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Ontario Proposing To Grow the Greenbelt

Province Suggesting Changes to Adopt Recommendations of Crombie Panel

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Ontario is proposing changes to four provincial plans that shape how land is used in the Greater Golden Horseshoe -- Canada's fastest-growing urban region, the province's economic engine and the home of the Greenbelt.

Ontario is responding to input from the public and addressing the recommendations of the report "Planning for Health, Prosperity and Growth in the Greater Golden Horseshoe: 2015- 2041" from the Co-ordinated Land Use Planning Review advisory panel, chaired by former mayor of Toronto David Crombie.

The proposed changes to the Growth Plan for the Greater Golden Horseshoe, the Greenbelt Plan, the Oak Ridges Moraine Conservation Plan and the Niagara Escarpment Plan would:

  • Protect clean water by adding the lands within 21 major urban river valleys to the Greenbelt, along with seven coastal wetlands, and establish a process for further expanding the Greenbelt to protect key water features
  • Require zoning along transit corridors to provide adequate density to support transit
  • Establish Greenbelt-level protections for natural heritage systems - such as wetlands, woodlands and rivers - beyond the Greenbelt, with the provincial government taking a lead in mapping those areas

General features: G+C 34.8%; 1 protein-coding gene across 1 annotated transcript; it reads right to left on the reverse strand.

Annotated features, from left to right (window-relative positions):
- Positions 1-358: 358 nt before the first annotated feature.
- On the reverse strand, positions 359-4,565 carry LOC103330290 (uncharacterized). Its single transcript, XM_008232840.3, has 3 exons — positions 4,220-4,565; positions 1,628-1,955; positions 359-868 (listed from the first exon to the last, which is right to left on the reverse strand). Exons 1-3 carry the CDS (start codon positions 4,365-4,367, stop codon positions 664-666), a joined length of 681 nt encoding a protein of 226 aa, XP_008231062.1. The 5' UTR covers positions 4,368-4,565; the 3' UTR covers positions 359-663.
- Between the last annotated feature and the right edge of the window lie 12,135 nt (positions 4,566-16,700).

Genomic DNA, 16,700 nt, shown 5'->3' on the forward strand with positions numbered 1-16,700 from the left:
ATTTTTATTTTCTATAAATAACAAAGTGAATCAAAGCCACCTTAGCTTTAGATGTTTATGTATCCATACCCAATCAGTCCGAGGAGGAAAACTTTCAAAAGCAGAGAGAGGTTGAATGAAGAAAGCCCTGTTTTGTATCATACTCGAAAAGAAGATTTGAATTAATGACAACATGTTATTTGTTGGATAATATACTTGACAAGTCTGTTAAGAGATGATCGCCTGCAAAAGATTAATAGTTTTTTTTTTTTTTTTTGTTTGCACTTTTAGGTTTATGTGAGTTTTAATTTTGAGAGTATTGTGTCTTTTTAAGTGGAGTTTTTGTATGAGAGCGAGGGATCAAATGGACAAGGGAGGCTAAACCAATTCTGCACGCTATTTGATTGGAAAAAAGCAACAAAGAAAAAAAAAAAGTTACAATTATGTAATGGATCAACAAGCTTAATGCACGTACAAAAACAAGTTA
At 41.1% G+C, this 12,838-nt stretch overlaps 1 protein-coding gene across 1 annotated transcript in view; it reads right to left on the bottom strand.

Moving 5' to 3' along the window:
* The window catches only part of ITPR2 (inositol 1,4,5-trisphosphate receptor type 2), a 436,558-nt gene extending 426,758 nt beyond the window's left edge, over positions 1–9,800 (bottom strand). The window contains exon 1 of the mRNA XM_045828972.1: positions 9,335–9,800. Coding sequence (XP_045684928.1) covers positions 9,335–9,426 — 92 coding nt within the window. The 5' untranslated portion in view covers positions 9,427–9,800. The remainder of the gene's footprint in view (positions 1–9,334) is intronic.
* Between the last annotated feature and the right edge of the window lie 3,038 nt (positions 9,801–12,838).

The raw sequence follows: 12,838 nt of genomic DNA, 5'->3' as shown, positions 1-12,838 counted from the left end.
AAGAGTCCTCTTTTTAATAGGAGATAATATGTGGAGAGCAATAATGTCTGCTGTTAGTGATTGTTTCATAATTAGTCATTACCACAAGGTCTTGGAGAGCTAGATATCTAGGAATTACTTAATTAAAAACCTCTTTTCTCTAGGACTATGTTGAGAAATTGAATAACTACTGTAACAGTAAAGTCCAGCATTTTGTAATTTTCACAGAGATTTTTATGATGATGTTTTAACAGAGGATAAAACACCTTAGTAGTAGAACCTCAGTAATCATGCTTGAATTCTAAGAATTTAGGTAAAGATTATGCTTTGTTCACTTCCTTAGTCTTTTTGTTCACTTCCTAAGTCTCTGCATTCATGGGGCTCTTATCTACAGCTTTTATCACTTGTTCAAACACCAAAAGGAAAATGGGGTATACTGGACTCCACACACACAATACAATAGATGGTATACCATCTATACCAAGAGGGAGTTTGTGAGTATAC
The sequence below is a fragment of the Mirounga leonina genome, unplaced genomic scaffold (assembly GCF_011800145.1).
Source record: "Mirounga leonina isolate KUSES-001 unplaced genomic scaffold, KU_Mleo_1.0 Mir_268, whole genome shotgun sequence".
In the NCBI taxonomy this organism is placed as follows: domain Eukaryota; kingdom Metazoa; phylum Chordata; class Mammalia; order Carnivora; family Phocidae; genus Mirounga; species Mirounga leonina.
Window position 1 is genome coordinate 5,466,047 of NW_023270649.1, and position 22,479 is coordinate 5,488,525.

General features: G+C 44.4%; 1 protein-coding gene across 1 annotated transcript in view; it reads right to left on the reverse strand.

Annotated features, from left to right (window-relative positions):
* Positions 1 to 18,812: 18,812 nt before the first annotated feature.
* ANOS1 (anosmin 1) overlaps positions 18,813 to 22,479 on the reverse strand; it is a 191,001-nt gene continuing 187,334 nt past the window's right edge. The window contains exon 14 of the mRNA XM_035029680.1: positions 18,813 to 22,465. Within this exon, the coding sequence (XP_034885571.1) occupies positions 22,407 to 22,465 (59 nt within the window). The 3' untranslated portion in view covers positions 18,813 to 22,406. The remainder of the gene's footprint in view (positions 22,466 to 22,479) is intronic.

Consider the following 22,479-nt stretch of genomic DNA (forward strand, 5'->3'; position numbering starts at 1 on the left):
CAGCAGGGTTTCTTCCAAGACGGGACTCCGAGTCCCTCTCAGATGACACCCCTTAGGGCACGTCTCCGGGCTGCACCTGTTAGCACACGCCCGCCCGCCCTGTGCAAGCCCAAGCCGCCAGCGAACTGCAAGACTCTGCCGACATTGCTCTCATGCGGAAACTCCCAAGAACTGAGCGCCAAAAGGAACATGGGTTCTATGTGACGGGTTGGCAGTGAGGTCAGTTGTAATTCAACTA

• Support agricultural viability and preserve farmland by setting strict requirements for the expansion of urban areas and allowing more flexibility for agricultural use in the Greenbelt
  • Require municipalities in the Greater Golden Horseshoe to integrate climate change policies into municipal official plans and to conduct climate change vulnerability risk assessments when they are planning or replacing infrastructure.

Stakeholders and the public now have a chance to comment on the proposed changes.

Building complete communities and protecting the Greenbelt is part of the government's economic plan to build Ontario up and deliver on its number-one priority to grow the economy and create jobs. The four-part plan includes investing in talent and skills, including helping more people get and create the jobs of the future by expanding access to high-quality college and university education. The plan is making the largest investment in public infrastructure in Ontario's history and investing in a low-carbon economy driven by innovative, high-growth, export-oriented businesses. The plan is also helping working Ontarians achieve a more secure retirement.

ontario.ca/landuseplanningreview

Quick Facts

  • The Greater Golden Horseshoe is forecasted to grow by around 4 million more people over the next 25 years and will be home to more than 13.5 million people, working in 6.3 million jobs by 2041.
  • Open houses will be held in May and June of 2016 to gather public feedback on the amendments.


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